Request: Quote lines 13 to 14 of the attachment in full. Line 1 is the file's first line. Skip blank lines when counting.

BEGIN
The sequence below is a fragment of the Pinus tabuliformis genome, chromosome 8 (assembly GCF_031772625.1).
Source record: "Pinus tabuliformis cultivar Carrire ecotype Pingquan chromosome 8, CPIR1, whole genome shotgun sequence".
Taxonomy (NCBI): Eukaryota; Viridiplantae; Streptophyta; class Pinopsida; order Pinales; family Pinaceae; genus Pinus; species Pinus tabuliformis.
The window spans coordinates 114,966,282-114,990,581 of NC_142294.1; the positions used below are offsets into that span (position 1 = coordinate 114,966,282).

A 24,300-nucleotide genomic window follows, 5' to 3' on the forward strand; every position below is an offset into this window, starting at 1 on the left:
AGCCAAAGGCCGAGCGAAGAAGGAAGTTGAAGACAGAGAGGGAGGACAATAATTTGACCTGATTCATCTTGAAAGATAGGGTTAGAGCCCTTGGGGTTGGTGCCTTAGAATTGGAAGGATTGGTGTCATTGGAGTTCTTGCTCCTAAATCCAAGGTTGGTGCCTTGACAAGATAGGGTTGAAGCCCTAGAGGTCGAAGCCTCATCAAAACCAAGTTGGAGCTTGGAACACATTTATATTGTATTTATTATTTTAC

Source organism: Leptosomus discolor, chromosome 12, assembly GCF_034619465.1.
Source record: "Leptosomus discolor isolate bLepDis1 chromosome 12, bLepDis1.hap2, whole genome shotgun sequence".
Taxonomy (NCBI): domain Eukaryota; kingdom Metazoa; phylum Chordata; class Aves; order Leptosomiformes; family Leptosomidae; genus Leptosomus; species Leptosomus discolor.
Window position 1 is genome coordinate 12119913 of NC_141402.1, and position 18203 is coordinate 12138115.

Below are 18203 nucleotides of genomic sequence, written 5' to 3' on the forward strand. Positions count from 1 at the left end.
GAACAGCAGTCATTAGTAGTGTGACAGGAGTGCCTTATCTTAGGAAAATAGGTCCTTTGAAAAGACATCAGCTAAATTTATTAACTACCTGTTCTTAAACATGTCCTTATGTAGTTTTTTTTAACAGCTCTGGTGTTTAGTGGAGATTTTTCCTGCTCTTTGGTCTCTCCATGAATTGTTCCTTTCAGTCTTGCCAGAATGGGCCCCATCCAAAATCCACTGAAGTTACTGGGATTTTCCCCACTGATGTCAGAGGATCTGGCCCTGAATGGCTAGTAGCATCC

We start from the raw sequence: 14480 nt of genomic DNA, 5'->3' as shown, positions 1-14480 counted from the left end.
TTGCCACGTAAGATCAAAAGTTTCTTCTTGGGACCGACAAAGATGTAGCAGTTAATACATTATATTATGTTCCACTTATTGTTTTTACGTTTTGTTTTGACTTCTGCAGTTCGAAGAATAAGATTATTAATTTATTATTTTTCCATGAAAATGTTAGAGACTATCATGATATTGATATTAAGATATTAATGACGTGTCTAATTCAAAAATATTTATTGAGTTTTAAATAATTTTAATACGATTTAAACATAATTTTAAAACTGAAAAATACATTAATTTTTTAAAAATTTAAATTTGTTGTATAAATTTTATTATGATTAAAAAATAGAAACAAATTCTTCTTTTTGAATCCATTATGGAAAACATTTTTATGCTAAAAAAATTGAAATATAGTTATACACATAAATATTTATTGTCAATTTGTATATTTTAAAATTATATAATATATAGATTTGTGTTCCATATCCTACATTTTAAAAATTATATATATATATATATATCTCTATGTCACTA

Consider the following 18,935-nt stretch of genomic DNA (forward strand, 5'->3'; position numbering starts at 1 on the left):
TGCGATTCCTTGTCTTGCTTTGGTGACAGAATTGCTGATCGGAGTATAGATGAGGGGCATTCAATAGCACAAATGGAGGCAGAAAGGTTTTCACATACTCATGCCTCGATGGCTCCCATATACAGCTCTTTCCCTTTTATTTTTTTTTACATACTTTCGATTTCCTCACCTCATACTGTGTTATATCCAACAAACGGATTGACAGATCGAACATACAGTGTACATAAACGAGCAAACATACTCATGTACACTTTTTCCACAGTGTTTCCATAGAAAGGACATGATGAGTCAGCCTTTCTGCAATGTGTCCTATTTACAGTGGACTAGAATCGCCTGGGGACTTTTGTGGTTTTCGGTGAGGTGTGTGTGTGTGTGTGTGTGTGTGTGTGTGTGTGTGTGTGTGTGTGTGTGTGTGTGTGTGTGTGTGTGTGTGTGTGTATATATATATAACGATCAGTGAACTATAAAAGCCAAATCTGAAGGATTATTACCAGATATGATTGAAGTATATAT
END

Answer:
We start from the raw sequence: 14480 nt of genomic DNA, 5'->3' as shown, positions 1-14480 counted from the left end.
TTGCCACGTAAGATCAAAAGTTTCTTCTTGGGACCGACAAAGATGTAGCAGTTAATACATTATATTATGTTCCACTTATTGTTTTTACGTTTTGTTTTGACTTCTGCAGTTCGAAGAATAAGATTATTAATTTATTATTTTTCCATGAAAATGTTAGAGACTATCATGATATTGATATTAAGATATTAATGACGTGTCTAATTCAAAAATATTTATTGAGTTTTAAATAATTTTAATACGATTTAAACATAATTTTAAAACTGAAAAATACATTAATTTTTTAAAAATTTAAATTTGTTGTATAAATTTTATTATGATTAAAAAATAGAAACAAATTCTTCTTTTTGAATCCATTATGGAAAACATTTTTATGCTAAAAAAATTGAAATATAGTTATACACATAAATATTTATTGTCAATTTGTATATTTTAAAATTATATAATATATAGATTTGTGTTCCATATCCTACATTTTAAAAATTATATATATATATATATATCTCTATGTCACTA